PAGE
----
Never before have Spanish lessons proved so popular at Shawlands Academy. Glasgow's international school has even started extra classes, but there is a special reason why pupils are swarming to them. The school is taking 60 pupils to Madrid next month to be the guests of perhaps the most famous football club in the world.
Real Madrid has a special link with Glasgow. Not only did it take part in the most famous football game to be played on Scottish soil - the 7-3 European Cup final win over Eintracht Frankfurt in front of 127,620 spectators at Hampden Park in 1960 - but it marked its centenary by regaining the same trophy on the same pitch with a rather more modest 2-1 win over Bayer Leverkusen this year.
Real Madrid talked warmly of the hospitality it received in Glasgow in May and now Shawlands Academy is hoping it will reciprocate. Bob Geddes, the school's football coach and principal teacher of technical subjects, has been instrumental in setting up the trip planned for October 11-18.
A brochure from a specialist schools sports holiday company was advertising the chance to go to various destinations but when Mr Geddes saw that Madrid was among them he knew that was the one city the school should visit.
"There were places at the likes of Inter Milan, Bayern Munich and Barcelona, even the chance to go to Boca Juniors in South America," explains Mr Geddes, "but we thought Madrid would be ideal as Real Madrid was playing in the European Champions League final in Glasgow and had spoken about the warm welcome it had received."
At a cost of pound;700 per pupil, it was an ambitious project but funding has been generated by the international school status and pupils have raised a third of the money through such ventures as bag-packing at a local supermarket. The cost is now a more reachable pound;250 per pupil and 55 boys and five girls are lined up to go.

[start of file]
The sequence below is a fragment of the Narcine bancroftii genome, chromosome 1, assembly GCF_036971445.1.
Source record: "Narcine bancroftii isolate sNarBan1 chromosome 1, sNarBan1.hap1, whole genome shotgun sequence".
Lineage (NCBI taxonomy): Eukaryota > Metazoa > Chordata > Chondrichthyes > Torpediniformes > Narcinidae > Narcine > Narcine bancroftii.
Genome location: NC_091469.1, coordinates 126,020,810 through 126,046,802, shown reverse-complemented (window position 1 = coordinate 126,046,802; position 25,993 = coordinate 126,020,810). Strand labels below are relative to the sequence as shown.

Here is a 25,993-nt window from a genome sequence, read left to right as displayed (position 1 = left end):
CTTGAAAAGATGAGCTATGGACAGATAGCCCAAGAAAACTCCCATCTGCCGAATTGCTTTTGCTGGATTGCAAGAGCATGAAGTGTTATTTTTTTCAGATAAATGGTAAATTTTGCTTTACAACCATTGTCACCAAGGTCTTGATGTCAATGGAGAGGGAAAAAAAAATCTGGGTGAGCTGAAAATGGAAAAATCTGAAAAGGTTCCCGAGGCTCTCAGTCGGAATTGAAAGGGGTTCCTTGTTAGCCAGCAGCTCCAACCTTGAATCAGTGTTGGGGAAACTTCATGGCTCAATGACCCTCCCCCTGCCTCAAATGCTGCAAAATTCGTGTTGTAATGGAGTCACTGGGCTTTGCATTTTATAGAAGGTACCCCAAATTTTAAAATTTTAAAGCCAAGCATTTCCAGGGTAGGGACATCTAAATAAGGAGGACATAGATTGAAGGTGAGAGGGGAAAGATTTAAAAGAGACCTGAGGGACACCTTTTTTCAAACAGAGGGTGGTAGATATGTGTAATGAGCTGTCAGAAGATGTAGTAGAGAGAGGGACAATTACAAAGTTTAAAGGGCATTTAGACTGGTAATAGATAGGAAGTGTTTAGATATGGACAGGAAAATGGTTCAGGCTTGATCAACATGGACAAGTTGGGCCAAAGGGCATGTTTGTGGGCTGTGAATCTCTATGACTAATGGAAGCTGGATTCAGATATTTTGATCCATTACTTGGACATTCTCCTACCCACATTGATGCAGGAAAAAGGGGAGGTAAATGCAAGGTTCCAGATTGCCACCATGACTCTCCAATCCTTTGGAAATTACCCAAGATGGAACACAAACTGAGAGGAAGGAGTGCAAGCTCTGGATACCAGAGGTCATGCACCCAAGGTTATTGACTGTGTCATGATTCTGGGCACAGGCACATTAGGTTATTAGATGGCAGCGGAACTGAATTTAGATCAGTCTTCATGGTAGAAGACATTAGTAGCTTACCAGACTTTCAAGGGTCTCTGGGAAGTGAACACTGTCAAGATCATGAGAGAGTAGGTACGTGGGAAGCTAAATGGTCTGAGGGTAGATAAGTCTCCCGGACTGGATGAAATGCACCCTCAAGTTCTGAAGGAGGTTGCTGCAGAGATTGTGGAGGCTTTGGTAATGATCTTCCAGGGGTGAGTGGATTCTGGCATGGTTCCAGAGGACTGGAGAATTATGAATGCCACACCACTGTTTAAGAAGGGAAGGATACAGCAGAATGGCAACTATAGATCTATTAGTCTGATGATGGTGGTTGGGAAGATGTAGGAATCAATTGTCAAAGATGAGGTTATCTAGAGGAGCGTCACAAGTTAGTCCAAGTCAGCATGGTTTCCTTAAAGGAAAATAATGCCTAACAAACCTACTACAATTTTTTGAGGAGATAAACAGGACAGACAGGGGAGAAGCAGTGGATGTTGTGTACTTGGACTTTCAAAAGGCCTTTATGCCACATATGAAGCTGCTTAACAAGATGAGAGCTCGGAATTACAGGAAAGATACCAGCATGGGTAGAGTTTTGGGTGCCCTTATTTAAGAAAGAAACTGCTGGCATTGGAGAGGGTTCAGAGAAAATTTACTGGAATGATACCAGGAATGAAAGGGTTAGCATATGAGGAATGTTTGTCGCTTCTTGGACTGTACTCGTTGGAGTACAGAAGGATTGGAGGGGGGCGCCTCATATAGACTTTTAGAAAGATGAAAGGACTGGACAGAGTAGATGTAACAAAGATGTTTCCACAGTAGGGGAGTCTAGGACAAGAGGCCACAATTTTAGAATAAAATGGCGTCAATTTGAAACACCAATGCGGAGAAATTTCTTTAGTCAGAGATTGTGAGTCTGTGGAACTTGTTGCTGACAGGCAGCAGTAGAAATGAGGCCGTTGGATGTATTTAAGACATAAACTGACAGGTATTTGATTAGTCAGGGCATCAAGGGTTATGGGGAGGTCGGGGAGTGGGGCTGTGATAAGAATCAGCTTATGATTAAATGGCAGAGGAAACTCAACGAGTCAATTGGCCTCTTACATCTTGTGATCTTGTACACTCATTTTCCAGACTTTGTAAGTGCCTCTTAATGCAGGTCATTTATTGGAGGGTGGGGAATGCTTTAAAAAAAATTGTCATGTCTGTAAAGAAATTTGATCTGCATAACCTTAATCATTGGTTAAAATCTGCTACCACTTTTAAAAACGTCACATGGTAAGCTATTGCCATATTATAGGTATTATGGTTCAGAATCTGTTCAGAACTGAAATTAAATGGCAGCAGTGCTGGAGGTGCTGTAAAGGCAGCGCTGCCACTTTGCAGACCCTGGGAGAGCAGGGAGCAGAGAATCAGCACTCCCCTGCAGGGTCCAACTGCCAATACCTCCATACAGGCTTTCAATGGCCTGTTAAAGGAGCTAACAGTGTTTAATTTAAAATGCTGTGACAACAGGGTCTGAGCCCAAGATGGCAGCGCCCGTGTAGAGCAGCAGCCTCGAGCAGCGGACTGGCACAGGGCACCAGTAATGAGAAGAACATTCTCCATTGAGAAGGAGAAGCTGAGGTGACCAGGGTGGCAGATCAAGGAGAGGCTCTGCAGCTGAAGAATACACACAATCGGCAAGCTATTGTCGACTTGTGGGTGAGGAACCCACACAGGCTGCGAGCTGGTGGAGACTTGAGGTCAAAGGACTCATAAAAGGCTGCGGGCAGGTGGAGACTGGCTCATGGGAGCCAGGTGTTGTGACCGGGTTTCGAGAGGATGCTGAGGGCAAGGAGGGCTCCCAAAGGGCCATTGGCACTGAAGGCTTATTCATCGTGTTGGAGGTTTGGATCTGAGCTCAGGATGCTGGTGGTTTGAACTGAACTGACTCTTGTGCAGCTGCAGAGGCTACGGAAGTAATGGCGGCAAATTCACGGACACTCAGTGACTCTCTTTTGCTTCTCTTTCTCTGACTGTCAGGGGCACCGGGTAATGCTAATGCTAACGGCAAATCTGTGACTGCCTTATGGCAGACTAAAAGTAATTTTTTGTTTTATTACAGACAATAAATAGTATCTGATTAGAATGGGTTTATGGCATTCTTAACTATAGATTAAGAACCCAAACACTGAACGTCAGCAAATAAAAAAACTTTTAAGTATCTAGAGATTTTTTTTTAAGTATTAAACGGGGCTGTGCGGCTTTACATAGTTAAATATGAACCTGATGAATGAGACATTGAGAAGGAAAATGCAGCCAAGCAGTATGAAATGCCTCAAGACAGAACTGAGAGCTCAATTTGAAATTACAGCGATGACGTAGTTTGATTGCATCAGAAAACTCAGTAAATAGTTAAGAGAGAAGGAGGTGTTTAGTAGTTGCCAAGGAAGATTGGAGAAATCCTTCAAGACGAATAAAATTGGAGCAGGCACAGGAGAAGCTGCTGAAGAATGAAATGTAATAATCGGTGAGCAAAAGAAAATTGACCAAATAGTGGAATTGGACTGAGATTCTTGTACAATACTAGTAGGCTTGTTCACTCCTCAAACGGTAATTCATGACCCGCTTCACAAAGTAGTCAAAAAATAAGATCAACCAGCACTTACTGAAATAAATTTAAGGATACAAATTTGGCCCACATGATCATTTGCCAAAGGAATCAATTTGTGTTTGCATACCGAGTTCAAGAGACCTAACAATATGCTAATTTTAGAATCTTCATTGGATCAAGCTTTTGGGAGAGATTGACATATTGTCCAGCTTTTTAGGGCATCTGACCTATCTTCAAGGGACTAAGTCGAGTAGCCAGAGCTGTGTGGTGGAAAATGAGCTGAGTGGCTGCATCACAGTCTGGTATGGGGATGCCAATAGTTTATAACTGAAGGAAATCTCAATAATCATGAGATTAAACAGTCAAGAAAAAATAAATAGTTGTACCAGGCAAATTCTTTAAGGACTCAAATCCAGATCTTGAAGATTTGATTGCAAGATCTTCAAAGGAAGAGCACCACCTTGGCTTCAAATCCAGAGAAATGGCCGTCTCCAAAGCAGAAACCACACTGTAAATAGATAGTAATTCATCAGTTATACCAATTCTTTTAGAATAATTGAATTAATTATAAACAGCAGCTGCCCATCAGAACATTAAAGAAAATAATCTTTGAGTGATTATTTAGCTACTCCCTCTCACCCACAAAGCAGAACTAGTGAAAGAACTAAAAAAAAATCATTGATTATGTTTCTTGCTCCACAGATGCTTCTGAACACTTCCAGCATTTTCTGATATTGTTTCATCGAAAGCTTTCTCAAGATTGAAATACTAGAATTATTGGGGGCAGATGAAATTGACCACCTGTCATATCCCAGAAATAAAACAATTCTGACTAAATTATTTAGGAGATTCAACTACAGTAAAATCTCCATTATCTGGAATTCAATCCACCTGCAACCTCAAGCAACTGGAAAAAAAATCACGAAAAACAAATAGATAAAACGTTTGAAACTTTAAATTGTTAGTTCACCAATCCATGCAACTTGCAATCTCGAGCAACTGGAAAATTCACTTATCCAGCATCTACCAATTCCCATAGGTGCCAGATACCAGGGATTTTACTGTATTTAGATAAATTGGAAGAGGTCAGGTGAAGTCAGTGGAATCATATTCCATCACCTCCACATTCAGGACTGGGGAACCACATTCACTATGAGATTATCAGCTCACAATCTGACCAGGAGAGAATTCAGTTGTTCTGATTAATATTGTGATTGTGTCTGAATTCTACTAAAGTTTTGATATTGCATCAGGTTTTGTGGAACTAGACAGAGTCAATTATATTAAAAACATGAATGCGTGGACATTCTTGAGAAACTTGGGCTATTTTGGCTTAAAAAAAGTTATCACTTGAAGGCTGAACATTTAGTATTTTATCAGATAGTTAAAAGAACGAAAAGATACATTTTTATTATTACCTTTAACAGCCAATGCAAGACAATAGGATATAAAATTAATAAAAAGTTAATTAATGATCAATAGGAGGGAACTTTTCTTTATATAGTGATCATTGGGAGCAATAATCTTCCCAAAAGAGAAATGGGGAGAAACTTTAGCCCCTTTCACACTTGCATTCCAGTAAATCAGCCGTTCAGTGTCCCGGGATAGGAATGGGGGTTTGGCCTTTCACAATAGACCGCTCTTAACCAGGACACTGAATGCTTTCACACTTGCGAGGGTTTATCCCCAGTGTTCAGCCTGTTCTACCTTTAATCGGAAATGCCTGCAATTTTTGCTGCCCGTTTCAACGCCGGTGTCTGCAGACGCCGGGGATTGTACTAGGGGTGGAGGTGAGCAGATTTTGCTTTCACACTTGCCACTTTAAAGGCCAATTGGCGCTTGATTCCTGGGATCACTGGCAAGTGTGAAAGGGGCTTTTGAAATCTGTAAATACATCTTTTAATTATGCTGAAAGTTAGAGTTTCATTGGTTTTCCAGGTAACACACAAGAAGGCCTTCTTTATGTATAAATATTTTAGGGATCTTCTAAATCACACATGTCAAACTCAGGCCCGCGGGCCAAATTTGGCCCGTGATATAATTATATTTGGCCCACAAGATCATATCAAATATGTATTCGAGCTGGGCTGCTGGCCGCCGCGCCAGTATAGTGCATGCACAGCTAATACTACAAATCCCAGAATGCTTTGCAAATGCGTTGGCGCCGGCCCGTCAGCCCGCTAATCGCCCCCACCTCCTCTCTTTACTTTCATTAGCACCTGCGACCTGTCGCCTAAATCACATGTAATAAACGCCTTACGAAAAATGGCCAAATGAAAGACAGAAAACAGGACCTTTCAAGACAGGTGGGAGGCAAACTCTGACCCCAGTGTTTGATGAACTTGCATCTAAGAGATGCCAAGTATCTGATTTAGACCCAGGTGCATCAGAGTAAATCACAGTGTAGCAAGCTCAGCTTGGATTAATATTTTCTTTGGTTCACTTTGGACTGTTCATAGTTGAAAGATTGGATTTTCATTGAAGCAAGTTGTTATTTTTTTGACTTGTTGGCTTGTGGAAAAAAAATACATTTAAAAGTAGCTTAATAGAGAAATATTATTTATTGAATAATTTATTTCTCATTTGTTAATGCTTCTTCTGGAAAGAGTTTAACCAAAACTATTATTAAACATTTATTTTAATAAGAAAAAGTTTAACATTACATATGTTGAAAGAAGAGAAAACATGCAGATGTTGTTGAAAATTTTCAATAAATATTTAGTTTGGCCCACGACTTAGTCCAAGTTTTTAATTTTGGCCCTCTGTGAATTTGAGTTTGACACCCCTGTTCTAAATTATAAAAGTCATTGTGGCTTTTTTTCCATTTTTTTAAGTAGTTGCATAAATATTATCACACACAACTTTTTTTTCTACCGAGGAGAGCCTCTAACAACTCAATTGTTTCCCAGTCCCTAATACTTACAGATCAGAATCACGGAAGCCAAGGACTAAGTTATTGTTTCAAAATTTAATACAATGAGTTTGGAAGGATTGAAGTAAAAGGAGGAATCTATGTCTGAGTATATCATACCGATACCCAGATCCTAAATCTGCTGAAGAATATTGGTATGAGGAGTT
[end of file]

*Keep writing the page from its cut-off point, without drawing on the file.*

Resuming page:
The school is hopeful that Glasgow's senior football clubs - Rangers, Celtic, Partick Thistle and Queen's Park - will also back the trip by donating a memento.
Shawlands is now in its third year as Glasgow's international school and has already sent some of the teaching staff on trips to Europe and beyond. However, this is the biggest pupil trip so far planned and it will be the first time a Scottish school has gained such access to the Madrid football club.
"At first, the plan was to take 30 pupils but we were inundated and have had to turn pupils away," says Mr Geddes.
"It's not just about the football, although that will be an important part. There will be visits to local places of interest and all of the pupils who are going have started an eight-week course in Spanish for one hour a week in preparation.
"It is a unique opportunity for the pupils. The only criteria we laid down for those making the trip is that they either play for one of the school's football teams - there are girls' football teams at Shawlands Academy from S1-S6 - or are doing a Standard grade or Higher in PE."
The pupils range from S3-S6 but the majority are third and fourth years. They will get a chance to see Real Madrid's first-team squad training and see players such as Zinedine Zidane, Luis Figo and Raul close up and look around the club's famous Bernabeu Stadium. Mr Geddes anticipates there will also be the chance to see a game while they are in Madrid.
Coaches from the club will take the pupils in daily training sessions. The group will probably train early in the morning, then go on an excursion in the afternoon and train again early in the evening, so it will give the pupils an insight into how top Spanish players prepare. There is the possibility of playing games against local schools too.
Mr Geddes, who is a qualified Scottish Football Association coach, will be as interested as anyone in the Spanish coaching methods. He is hoping there will be some spin-off in terms of results on the field of play for Shawlands Academy.
"We will be looking at all aspects of how Real Madrid prepare and that will include such things as diet," he says.
"I think the pupils will learn a lot. The foreign players seem to have a different attitude and, even when they are top professionals, work on perfecting their skills. I'm hoping it will rub off on some pupils.
"There are so many attractions for children these days and most are not prepared to put in the work to develop skills.
"At schools level the skills are not as high as they were, say, 20 years ago. But we have one or two players who play with Clyde's youth team and you see the difference in their attitude compared to other pupils. Hopefully, this trip will help everyone see what is required to make it as a professional."